Shay Jacobson, RN, MA, NMG, LNCC, CNLCP
The Affordable Care Act aimed much of its focus on reductions in Medicare spending, and we have all heard a great deal about hospital readmission rates over the past several years. Patients discharged from the hospital returned at a rather alarming – and costly – rate, and it was the mission of the ACA to exert considerable effort to limit this phenomenon.
Because hospitals are penalized for having high readmission rates, it would appear that Medicare believes hospitals are responsible or have somehow failed the patient who returns in 30 or fewer days. Many of us involved in the care of disabled individuals intuitively sensed that patients returning to the hospital shortly after discharge do so for myriad and complicated reasons, many of them completely unconnected to the hospital and the care they received.
A recent study published in the Journal of the American Medical Association indicates that in addition to hospital-controlled influences (infection management, improved coordination between inpatient and outpatient providers, etc.) there are a large number of patient characteristics that are significantly predictive of readmission. Adjustment for these patient characteristics accounted for roughly half of the observed differences between hospitals with high readmission rates and those with far lower rates:
Gender – there were fewer male patients at hospitals with high readmission rates;
Race — hospitals posting higher readmission rates treated more minority patients;
Marital status – hospitals with higher readmission rates treated more widowed or divorced patients;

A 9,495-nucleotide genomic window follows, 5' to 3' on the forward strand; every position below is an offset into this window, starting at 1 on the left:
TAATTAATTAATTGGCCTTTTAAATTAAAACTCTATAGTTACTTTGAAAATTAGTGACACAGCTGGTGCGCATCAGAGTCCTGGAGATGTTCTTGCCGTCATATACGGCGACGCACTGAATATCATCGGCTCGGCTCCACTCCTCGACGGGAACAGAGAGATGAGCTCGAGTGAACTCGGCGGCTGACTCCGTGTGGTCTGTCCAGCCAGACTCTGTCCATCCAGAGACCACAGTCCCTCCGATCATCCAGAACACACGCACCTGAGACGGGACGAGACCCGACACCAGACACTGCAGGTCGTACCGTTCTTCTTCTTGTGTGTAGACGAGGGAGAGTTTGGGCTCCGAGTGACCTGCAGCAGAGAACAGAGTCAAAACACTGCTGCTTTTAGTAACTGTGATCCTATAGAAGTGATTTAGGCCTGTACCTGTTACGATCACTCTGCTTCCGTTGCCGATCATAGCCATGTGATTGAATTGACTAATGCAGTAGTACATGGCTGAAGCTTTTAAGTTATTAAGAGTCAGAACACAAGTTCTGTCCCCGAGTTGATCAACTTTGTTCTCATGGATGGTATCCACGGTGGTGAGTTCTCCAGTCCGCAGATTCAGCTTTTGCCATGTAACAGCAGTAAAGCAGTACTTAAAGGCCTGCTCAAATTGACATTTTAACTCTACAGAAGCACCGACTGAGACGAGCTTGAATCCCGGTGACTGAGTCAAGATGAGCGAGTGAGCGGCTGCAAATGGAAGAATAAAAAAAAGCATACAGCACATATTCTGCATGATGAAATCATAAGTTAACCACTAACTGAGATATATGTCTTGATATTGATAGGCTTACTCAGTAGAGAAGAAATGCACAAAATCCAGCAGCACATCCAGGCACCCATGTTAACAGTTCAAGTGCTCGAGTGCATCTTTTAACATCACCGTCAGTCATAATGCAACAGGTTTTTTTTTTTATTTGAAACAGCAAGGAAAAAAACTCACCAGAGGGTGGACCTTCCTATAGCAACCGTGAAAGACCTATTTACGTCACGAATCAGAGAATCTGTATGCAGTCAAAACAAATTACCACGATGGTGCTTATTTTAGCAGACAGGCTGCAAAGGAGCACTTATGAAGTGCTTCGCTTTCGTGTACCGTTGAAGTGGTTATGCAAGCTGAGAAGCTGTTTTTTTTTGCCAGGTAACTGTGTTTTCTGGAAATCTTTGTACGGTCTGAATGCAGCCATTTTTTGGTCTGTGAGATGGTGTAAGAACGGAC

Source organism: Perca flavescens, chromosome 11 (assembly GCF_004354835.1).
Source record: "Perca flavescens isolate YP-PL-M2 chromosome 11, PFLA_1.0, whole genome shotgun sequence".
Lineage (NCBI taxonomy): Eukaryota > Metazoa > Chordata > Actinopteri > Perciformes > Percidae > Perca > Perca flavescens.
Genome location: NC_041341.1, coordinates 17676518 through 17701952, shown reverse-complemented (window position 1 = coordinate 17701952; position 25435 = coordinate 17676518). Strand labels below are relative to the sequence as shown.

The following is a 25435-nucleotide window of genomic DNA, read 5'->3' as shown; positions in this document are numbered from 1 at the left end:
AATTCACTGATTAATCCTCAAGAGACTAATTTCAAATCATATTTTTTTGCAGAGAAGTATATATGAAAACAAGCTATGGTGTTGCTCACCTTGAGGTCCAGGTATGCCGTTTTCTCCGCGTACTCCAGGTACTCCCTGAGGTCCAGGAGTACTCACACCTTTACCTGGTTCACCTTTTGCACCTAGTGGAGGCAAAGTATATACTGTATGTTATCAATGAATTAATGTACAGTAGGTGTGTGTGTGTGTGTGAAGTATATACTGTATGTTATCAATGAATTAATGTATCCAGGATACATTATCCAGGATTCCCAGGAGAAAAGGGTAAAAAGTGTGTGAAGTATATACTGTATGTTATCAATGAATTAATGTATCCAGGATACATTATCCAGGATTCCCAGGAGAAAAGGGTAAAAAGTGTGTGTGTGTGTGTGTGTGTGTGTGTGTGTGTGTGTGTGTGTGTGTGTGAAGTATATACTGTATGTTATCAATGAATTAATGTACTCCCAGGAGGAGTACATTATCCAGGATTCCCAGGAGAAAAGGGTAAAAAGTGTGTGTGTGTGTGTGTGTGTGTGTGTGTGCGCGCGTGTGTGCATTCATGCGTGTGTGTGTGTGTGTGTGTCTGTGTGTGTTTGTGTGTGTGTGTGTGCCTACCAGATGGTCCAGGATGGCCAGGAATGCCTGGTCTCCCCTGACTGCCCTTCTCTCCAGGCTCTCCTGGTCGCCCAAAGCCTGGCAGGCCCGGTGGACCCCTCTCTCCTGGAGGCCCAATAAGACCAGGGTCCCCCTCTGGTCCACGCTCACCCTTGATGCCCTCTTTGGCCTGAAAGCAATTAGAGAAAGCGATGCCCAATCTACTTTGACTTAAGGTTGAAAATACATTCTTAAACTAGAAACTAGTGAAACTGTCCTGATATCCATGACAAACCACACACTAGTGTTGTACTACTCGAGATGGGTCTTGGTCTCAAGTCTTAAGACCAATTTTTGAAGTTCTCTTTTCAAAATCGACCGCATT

Education – hospitals with higher readmission rates treated patients with lower levels of education;
Labor force status – hospitals with higher readmission rates treated more patients who were retired or disabled;
Total assets, household income and debt – hospitals with high readmission rates treated patients with less access to financial resources;
Disability – hospitals with higher readmission rates treated more disabled patients;
Medicaid enrollment — hospitals with high readmission rates treated more Medicaid recipients;
Smoking status – hospitals with higher readmission rates treated more current smokers;
Depression — high readmission hospitals had a greater number of depressed patients;
Cognition — poor cognition was more common at hospitals with higher readmission rates;
Self-rated health — patients reporting poor health were found in greater numbers at hospitals with high readmission rates;
Problems with ADLs and IADLs — problems with activities of daily living and instrumental activities of daily living were linked to higher readmission rates;
Mobility and agility issues – patients with mobility and/or agility issues were treated in greater numbers at hospitals with high readmission rates;
Household residents – patients living alone, or with three or more people, were seen in greater numbers at hospitals with high readmission rates;
Living children – patients with no living children were found in greater numbers at hospitals with high readmission rates;
Frequency of contact with friends – having more frequent contact with friends seemed to have a favorable impact on readmission rates.
As the authors of the study point out, hospitals treating healthier, more socially advantaged patients may find it far easier to avoid readmission penalties than those institutions serving patients in poorer health and with fewer resources. Many make the case that Medicare should adjust for these patient-driven characteristics so as to avoid penalizing hospitals for variables over which they have no influence.
Not included in this study but a pervasive and influential variable is a lack of formal or informal caregiver support in the community. Many of our clients are geographically separated from family, are estranged or isolated for other reasons, and have no one to assist them with even basic forms of follow-up after hospitalization. Professional services should be introduced to those who lack community-based support to help fill the gaps left by absent family. The availability of help outside the hospital can be the deciding factor between thriving at home versus returning to the hospital.
To read the original report, click here: http://archinte.jamanetwork.com/article.aspx?articleID=2434813
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